plynamno1
plynamno1
4 years ago

Offhand I can hum only a few songs from the days of The Smiths and Morrissey, so am no expert on him. I think he has had a few nutty ideas in among the good ones, and as the article suggests sometimes he’s probably been his own worst enemy, but I’ve always found him interesting to read and been appalled at the prejudice some people show towards him. Quite a few people need to air out their old ideas and let the breeze get at them. Learn to listen to people more.

Fiona E
Fiona E
4 years ago

Not a fan of his music but admire his integrity and moral courage. Hardly any public figures these days have the courage to say what they think – they just trot out what’s ‘acceptable’ or keep quiet which is pathetic but especially pathetic when it comes to the arts. Since when was the arts about conformity? Anyone who thinks Morrissey is ‘racist’ or Boy George is ‘transphobic’ should get off Twitter for 5 minutes and talk to some real people. I don’t care if I agree with their views, I’m just glad they’re expressing them!

Ian Thorpe
Ian Thorpe
4 years ago

“He left school at 16 almost completely unqualified,” So did my brother, the millionaire. Really. I won a scholarship to an elite grammar school, was designated as “University material” but left at 16, having decided education is overrated.
Both of us know that while Morrisey’s celebrity gives him a platform from which to broadcast his opinions, the things he says, and power to him for being brave enough to speak them aloud knowing the media are listening.
And the things he says resonate in the minds of working class people who resent constantly being told by the university brainwashed wankerati what they should and shoulld not think.

aaronfaulls
aaronfaulls
4 years ago

Nail on the head, Gareth. Fair play to you.

“Any pop journalist who wishes to do a savage critique of anything I’ve done is wasting their time because I get there before they do.” – Morrissey, 1992

Ish Ot Jr.
Ish Ot Jr.
4 years ago

Thank you for your thoughtful article – it’s striking among the mostly reactionary “cancel culture” posts that litter my feed.

earthwar1930572
earthwar1930572
4 years ago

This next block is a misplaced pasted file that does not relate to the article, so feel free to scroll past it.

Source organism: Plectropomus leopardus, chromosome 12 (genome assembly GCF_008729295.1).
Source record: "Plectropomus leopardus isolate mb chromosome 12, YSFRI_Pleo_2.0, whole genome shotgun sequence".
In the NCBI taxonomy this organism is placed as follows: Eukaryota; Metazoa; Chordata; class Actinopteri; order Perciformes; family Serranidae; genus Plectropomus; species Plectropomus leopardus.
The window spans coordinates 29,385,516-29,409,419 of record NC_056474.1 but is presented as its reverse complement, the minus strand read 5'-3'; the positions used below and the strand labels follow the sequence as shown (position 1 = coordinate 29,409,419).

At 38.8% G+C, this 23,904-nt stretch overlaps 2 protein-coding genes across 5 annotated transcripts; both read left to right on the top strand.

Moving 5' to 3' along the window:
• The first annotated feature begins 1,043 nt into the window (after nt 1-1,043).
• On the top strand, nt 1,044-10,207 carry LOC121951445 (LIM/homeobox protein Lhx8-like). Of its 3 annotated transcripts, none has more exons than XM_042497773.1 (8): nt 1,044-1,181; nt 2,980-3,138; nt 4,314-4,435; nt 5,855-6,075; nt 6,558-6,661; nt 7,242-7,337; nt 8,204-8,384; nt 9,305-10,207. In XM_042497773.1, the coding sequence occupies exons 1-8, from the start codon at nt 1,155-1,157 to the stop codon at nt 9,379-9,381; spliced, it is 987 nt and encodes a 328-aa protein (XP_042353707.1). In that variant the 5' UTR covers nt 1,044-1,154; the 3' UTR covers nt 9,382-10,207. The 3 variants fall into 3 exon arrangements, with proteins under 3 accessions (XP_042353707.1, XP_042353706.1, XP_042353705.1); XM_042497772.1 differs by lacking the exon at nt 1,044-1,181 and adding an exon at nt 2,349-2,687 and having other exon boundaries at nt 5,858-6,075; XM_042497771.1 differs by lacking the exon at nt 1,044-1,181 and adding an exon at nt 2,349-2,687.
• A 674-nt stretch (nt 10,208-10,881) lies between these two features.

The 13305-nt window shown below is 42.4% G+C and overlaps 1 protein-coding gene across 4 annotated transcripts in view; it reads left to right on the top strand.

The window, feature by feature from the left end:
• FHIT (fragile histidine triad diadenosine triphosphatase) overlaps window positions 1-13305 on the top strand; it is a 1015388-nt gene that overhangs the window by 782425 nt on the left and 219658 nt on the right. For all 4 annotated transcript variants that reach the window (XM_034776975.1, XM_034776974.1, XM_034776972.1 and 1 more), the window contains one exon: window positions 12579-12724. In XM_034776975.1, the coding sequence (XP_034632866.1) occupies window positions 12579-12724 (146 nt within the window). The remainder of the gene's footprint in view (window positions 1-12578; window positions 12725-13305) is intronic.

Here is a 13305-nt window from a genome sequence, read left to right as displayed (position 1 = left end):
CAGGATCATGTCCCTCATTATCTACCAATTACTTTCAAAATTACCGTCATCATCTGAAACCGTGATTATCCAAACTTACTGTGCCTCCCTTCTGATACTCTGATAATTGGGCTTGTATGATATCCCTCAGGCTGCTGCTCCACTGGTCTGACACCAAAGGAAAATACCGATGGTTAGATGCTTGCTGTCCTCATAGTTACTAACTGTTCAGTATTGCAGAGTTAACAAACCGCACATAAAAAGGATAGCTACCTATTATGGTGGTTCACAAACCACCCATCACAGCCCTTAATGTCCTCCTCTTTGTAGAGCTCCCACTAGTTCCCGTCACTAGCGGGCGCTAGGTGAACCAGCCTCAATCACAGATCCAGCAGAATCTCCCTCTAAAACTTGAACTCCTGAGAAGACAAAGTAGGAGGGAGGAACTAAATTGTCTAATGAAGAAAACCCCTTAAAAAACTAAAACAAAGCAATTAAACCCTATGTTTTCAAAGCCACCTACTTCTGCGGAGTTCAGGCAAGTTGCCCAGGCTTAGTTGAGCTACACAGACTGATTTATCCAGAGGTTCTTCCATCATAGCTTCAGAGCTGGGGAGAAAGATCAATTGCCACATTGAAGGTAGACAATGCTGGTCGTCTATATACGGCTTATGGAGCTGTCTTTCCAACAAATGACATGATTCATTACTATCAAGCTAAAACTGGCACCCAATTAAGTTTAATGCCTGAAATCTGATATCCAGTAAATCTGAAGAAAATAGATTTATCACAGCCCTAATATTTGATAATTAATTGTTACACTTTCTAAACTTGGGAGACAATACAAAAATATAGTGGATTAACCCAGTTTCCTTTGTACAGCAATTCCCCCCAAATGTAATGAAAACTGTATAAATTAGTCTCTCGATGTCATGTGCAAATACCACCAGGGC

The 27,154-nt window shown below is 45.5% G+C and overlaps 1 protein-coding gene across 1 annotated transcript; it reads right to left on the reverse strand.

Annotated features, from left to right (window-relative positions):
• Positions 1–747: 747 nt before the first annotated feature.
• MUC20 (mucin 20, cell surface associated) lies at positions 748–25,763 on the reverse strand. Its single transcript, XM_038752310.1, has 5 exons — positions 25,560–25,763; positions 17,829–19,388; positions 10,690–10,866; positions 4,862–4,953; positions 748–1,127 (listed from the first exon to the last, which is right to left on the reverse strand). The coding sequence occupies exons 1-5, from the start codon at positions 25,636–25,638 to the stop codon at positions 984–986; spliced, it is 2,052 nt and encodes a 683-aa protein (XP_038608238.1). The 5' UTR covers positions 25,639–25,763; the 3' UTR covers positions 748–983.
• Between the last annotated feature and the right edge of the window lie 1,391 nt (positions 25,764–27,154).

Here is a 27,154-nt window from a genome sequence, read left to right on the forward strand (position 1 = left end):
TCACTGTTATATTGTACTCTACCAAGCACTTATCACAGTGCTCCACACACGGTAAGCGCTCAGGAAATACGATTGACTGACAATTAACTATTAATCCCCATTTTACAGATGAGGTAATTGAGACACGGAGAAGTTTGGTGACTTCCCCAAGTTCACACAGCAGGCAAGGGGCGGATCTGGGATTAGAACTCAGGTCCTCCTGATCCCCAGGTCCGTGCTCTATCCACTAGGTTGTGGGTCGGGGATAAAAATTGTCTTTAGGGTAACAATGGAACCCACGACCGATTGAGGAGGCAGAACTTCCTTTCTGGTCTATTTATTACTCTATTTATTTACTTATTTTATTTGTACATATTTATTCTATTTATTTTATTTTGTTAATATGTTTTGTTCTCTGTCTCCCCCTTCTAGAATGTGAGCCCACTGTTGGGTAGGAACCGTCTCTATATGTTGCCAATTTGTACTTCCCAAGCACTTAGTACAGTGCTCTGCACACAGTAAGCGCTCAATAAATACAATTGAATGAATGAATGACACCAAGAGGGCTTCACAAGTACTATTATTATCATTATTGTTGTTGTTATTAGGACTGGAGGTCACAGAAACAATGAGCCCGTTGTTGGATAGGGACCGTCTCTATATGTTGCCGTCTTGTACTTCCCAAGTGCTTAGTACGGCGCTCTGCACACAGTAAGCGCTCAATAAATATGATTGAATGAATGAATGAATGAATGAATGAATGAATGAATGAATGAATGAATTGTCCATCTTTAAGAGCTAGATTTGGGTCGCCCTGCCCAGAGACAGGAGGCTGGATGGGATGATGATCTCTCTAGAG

This opinion page is heavily censored and oppressive to free speech. You will never know the patriotism of your people because the monitors will not allow anything except pandering, sniveling and bootlicking to the fake oppressed and grievance oriented.

M C
M C
4 years ago

In Morrissey’s view cruel treatment of animals makes you less than human, but this wording, robbed of its context and intent, was a gift to his many enemies.

In this case, you’ve fallen into the trap of reading more context than there was in order to fit your narrative.

His view is that cruel treatment by a section of the Chinese population makes the entire Chinese population seem less than human. This is the classic generalisation fallacy.

It’s fine if and when he speaks with nuance, but in this case, he’s not doing so. He’s doing what many people have done before – something like watching a few youtube videos and then making huge generalised comment without nuance.

Does this make him a racist? Well, it all depends on your definition of the word. But racism, of the undisputable sort, usually starts from simplifying the ‘other’. In this, we can all equally fall into. And in this case, Morrissey, and making incredibly generalised and simplistic comments on an entire population (regardless of which subsection is doing the objectionable thing he opposes) is almost certainly not doing himself or anyone any favours.

And I would also presume you are not responsible for the sub-heading – wet markets are another issue entirely.